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John Knouse's
Drywall Hints

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This page was last revised on August 19, 2001.

THE key to doing drywall is to get very, very good at putting on the "mud."

The top ten reasons for getting really, really good at doing drywall:
10. To minimize sanding
9. To reduce need for cleanup
8. To minimize sanding
7. To reduce the amount of materials used
6. To minimize sanding
5. To reduce the time it takes to get the job done
4. To minimize sanding
3. To create better-looking results
2. To minimize sanding
1. To minimize sanding

Sanding drywall is one of the most miserable jobs possible in the construction industry--that and putting up fiberglass batting.

  1. What is drywall? It's flat, formed sheets of gypsum bound in a paper cover. A rougher, thicker paper covers the back and the two long edges, wrapping around these edges. The front is covered by a thinner, smoother sheet of paper that overlaps the backing paper in the bevels. The bevels are tapered surfaces along the long edges that make the long edges thinner than the bulk of the drywall sheet. The ends of the sheet are uncovered.
  2. Drywall is commonly available in sheets four feet wide, and either eight, ten, or twelve feet long. It is usually available in thicknesses of 3/8", 1/2", and 5/8". The 3/8" should NEVER be used EXCEPT in cases where it's an additional layer over an existing wall. The 5/8" gives the best results overall, and is the minimum thickness that is regarded as "fire-rated": that is, resistant enough to fire to significantly increase safety. Drywall always comes in double sheets that are bound together by paper tape covering the ends. Moving it as the double sheets minimizes the possibility of damage to it.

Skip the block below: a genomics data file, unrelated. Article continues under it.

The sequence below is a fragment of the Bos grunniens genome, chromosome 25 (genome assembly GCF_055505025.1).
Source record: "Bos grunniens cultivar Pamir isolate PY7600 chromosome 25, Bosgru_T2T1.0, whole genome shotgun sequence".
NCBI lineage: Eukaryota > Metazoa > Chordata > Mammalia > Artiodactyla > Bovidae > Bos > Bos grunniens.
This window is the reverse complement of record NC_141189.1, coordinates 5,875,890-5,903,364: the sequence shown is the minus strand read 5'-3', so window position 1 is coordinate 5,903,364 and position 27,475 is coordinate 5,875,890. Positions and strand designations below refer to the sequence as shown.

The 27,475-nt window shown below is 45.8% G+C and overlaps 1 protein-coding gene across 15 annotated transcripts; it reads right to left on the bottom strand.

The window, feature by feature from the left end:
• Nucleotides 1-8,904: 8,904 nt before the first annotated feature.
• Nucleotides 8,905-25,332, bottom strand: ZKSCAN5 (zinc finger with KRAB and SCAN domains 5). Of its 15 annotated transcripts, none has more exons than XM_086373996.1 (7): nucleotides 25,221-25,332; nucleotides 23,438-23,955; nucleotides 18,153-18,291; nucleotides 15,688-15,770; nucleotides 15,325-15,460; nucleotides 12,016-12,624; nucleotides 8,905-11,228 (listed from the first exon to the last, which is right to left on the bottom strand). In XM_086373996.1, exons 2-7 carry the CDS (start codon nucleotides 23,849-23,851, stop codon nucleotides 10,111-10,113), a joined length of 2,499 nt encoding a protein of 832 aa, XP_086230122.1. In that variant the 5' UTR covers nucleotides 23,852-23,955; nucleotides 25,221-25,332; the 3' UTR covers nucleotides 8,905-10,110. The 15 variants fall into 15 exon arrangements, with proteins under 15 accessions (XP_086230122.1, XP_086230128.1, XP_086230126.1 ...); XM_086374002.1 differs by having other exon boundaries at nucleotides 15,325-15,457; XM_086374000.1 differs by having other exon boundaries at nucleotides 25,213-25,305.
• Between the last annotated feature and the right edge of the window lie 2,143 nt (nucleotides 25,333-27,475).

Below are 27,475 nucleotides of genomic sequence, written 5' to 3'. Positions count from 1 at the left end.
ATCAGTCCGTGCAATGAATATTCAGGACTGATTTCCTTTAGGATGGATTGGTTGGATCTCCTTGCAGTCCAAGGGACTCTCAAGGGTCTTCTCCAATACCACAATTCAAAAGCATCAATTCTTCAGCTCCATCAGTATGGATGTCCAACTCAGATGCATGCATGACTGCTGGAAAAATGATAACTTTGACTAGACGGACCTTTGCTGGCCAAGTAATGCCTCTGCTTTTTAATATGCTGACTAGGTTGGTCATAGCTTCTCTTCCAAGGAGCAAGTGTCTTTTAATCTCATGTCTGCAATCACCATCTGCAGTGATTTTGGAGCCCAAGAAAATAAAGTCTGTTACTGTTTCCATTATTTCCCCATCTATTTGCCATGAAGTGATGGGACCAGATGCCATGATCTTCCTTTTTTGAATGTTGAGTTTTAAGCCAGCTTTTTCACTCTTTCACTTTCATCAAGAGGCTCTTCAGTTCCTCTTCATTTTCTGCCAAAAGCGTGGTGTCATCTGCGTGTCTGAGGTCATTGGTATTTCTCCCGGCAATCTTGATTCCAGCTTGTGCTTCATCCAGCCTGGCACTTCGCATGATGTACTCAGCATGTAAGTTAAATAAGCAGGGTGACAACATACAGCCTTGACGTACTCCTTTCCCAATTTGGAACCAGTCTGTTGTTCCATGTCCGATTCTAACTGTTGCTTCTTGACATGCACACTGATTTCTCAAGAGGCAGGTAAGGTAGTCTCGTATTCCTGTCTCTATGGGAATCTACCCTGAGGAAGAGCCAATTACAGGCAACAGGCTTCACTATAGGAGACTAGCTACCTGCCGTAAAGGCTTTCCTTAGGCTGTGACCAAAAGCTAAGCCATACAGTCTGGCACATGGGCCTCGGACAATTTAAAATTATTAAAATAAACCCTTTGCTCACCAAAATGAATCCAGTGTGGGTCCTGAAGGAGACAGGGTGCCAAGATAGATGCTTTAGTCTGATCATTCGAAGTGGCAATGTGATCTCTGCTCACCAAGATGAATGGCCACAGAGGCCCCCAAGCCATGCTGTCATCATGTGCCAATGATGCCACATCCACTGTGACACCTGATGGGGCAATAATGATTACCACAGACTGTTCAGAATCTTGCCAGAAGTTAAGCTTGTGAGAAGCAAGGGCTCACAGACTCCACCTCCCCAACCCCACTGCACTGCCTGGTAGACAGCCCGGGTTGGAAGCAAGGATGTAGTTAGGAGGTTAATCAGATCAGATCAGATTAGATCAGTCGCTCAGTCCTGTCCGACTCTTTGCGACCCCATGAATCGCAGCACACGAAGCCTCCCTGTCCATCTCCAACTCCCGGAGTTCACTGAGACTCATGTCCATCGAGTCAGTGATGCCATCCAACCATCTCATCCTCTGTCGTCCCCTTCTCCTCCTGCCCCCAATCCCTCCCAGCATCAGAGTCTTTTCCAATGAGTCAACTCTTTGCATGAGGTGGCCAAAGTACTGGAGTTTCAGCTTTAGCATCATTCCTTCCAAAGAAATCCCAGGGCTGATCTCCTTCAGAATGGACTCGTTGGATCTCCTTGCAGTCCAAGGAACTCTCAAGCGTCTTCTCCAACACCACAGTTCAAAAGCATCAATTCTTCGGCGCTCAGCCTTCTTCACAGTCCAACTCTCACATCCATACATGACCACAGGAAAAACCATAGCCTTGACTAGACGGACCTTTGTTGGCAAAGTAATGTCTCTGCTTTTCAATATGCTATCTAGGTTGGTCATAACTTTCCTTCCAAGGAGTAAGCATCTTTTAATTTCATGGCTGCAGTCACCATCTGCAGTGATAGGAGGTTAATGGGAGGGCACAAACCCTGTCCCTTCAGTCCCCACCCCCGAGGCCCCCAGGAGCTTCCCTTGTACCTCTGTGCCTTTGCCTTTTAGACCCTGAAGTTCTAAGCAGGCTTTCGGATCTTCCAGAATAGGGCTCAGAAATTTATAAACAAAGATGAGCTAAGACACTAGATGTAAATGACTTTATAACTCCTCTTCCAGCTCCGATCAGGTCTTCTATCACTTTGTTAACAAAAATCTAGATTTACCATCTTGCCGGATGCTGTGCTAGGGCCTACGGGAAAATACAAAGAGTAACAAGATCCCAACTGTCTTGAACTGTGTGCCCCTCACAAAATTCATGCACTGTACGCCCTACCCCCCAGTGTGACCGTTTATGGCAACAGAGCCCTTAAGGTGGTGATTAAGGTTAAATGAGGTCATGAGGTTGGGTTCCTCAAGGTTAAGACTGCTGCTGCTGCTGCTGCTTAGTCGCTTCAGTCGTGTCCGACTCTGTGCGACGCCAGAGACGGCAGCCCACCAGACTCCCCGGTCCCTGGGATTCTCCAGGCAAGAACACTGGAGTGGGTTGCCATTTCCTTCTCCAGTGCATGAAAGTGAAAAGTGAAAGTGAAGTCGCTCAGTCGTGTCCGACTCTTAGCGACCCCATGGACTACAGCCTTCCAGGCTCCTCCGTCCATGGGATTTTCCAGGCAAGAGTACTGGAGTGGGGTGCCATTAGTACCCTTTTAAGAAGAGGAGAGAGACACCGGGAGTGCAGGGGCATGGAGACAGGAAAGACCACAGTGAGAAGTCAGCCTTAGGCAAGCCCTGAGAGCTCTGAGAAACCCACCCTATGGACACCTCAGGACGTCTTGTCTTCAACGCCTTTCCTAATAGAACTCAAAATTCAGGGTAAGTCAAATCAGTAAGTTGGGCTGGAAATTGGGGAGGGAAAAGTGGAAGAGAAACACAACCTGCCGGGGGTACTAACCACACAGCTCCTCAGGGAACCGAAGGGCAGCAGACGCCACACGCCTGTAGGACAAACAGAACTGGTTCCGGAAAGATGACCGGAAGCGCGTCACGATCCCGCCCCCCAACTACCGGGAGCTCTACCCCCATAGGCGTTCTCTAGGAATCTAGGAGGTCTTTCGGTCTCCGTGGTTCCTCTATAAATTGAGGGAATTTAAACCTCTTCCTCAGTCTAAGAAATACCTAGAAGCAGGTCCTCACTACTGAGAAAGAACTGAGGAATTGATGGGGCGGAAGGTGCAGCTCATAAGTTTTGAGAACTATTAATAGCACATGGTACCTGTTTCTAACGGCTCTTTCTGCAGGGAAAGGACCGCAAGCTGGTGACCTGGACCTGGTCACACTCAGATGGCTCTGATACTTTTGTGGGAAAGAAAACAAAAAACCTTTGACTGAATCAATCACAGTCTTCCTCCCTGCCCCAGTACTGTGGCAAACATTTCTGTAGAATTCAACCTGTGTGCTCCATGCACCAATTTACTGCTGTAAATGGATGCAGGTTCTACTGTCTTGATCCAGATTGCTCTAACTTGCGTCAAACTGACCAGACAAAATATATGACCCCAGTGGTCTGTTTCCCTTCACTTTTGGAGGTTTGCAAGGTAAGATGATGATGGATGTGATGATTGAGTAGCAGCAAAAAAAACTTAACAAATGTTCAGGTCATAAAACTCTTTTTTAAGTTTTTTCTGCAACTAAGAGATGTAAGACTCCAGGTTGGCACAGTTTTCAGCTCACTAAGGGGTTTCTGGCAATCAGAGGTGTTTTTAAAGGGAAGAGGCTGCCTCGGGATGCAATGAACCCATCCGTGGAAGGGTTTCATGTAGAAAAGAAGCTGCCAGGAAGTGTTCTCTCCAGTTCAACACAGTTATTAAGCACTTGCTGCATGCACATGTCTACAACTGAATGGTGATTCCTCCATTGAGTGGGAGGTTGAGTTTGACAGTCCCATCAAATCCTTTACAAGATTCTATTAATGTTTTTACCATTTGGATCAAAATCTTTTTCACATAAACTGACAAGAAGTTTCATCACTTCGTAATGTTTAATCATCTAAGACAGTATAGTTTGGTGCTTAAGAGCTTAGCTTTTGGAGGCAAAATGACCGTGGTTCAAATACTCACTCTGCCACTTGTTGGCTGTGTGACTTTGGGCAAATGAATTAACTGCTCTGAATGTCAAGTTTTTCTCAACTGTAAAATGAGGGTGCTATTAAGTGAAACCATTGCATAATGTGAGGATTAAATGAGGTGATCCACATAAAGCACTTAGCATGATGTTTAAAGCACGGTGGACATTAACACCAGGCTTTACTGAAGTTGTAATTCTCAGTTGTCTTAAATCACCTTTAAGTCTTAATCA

3. There are two ways to hang drywall: horizontally, or vertically. It was made to hang vertically, but many people prefer to hang it horizontally, largely because each sheet bridges more joists that way. For ceilings, it should ALWAYS be hung at right angles to the direction of the joists so that it bridges the most joints.
  4. Whenever possible, make all joints within a wall bevel-to-bevel. Avoid butt joints, where the sheets are end-to-end, or cut-to-cut. Hanging drywall vertically makes this easy. For almost every wall, it will be necessary to have at least one cut edge to the drywall; this cut edge should whenever possible be placed in the corner.
  5. Cutting drywall is usually easy. Materials recommended: 1) sharp utility knife with plenty of replacement blades; 2) tape measure; 3) drywall square and/or chalk line. To cut it, measure the drywall, and either use the chalk line to snap a line or use the drywall square to draw a line in pencil. Do this on the front of the drywall. Then, with the drywall well-supported, use the utility knife to score a shallow cut on the line. Go over this scored line another time or two with the knife, then simply snap the drywall back, like it's hinged, and it will break fairly cleanly. With it folded partially back, cut the paper on the back side, and it's cut. You may sometimes need to use the utility knife to clean the edge of the cut.